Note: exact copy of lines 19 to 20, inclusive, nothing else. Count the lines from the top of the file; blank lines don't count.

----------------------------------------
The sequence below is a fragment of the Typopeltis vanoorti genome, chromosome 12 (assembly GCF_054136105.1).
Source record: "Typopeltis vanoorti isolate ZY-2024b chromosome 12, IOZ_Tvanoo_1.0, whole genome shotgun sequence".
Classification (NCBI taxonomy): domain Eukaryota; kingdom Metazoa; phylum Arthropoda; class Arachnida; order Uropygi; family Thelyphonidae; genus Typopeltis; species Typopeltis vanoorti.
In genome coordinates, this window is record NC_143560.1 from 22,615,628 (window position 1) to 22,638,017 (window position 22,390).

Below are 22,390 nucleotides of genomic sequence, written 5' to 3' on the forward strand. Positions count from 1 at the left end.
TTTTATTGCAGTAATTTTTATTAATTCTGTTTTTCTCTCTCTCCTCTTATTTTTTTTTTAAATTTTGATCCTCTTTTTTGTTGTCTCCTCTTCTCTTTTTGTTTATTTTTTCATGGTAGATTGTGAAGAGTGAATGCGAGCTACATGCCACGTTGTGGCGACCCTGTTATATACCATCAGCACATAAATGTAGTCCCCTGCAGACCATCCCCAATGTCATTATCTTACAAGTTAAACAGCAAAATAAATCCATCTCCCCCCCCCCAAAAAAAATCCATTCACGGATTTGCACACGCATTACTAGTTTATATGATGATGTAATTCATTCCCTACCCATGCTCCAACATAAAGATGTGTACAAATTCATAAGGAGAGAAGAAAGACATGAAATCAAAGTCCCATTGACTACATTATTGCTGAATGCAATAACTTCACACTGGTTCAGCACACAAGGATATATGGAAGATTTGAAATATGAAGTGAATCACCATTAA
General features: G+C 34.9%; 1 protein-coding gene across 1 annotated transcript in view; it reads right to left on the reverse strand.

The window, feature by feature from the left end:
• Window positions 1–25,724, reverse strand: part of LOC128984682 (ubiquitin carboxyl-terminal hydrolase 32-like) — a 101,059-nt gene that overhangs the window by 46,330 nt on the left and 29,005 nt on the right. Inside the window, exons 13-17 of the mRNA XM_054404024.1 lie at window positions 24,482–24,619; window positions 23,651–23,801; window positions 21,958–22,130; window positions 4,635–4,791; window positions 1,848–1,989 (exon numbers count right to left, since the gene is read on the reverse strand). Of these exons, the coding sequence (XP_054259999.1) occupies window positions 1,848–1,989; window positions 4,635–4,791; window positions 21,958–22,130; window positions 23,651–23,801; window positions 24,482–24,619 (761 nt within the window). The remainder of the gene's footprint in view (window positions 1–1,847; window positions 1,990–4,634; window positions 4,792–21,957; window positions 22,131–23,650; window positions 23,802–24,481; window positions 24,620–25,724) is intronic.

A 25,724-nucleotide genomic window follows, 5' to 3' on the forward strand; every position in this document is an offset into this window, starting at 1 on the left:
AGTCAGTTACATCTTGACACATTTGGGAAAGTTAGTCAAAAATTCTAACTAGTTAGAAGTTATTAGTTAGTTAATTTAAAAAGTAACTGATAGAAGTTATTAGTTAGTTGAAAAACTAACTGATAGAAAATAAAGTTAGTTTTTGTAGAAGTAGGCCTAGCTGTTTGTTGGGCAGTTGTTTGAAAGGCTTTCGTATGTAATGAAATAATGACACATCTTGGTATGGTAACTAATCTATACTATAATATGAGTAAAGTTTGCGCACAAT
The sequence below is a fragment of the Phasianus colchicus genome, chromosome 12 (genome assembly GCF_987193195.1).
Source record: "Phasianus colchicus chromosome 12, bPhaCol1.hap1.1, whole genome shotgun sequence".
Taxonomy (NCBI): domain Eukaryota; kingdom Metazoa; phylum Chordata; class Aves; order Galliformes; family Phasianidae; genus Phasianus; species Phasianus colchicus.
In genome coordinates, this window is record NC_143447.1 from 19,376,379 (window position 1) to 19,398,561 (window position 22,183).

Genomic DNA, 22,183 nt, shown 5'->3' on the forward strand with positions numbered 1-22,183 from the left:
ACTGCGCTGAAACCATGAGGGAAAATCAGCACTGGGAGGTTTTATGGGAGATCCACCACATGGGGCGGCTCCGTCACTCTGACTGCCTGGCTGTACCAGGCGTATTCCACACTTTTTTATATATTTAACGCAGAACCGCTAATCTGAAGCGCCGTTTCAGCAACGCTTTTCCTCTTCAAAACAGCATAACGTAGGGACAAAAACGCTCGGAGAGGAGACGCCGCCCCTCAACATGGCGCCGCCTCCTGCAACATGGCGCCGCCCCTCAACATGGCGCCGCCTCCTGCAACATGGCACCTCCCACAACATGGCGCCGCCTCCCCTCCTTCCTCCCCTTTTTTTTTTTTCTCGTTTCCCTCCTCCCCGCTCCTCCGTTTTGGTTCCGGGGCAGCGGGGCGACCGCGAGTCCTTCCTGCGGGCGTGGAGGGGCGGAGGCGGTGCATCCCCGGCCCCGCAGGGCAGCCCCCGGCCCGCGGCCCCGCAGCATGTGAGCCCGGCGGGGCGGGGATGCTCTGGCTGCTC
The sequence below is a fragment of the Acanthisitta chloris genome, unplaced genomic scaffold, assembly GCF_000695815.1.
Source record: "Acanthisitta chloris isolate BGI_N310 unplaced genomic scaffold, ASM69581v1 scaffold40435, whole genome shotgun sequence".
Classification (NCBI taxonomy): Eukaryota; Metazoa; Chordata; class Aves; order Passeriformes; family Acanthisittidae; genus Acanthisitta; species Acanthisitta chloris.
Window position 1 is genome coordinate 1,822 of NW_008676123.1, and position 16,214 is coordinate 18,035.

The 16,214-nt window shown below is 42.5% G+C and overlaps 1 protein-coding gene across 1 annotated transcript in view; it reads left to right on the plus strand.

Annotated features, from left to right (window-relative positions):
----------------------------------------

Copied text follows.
Source record: "Acanthisitta chloris isolate BGI_N310 unplaced genomic scaffold, ASM69581v1 scaffold40435, whole genome shotgun sequence".
Classification (NCBI taxonomy): Eukaryota; Metazoa; Chordata; class Aves; order Passeriformes; family Acanthisittidae; genus Acanthisitta; species Acanthisitta chloris.